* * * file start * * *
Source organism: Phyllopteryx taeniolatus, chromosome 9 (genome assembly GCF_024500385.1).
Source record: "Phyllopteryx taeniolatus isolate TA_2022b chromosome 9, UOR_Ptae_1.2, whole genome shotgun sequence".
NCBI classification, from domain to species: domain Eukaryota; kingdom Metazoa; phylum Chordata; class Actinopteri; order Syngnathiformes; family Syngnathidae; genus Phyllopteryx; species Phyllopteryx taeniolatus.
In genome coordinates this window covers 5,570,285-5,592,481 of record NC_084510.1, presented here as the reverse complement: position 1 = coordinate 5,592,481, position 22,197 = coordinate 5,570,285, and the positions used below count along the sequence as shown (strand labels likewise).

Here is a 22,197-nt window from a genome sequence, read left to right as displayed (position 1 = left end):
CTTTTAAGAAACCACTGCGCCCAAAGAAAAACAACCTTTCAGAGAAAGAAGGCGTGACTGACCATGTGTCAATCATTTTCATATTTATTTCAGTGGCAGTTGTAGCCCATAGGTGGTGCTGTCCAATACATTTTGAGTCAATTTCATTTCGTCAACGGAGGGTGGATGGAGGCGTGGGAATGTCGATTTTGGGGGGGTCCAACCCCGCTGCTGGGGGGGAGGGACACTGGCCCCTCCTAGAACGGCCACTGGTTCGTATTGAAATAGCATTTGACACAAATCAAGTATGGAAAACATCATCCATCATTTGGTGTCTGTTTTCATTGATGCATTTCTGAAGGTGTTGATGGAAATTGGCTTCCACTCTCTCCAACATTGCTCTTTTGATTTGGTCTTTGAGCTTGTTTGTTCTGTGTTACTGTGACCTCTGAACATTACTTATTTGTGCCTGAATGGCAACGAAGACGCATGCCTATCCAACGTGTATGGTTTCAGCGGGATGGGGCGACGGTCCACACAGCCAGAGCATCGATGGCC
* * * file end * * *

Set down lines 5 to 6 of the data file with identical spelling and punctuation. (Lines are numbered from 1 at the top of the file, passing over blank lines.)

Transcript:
Here is a 22,197-nt window from a genome sequence, read left to right as displayed (position 1 = left end):
CTTTTAAGAAACCACTGCGCCCAAAGAAAAACAACCTTTCAGAGAAAGAAGGCGTGACTGACCATGTGTCAATCATTTTCATATTTATTTCAGTGGCAGTTGTAGCCCATAGGTGGTGCTGTCCAATACATTTTGAGTCAATTTCATTTCGTCAACGGAGGGTGGATGGAGGCGTGGGAATGTCGATTTTGGGGGGGTCCAACCCCGCTGCTGGGGGGGAGGGACACTGGCCCCTCCTAGAACGGCCACTGGTTCGTATTGAAATAGCATTTGACACAAATCAAGTATGGAAAACATCATCCATCATTTGGTGTCTGTTTTCATTGATGCATTTCTGAAGGTGTTGATGGAAATTGGCTTCCACTCTCTCCAACATTGCTCTTTTGATTTGGTCTTTGAGCTTGTTTGTTCTGTGTTACTGTGACCTCTGAACATTACTTATTTGTGCCTGAATGGCAACGAAGACGCATGCCTATCCAACGTGTATGGTTTCAGCGGGATGGGGCGACGGTCCACACAGCCAGAGCATCGATGGCC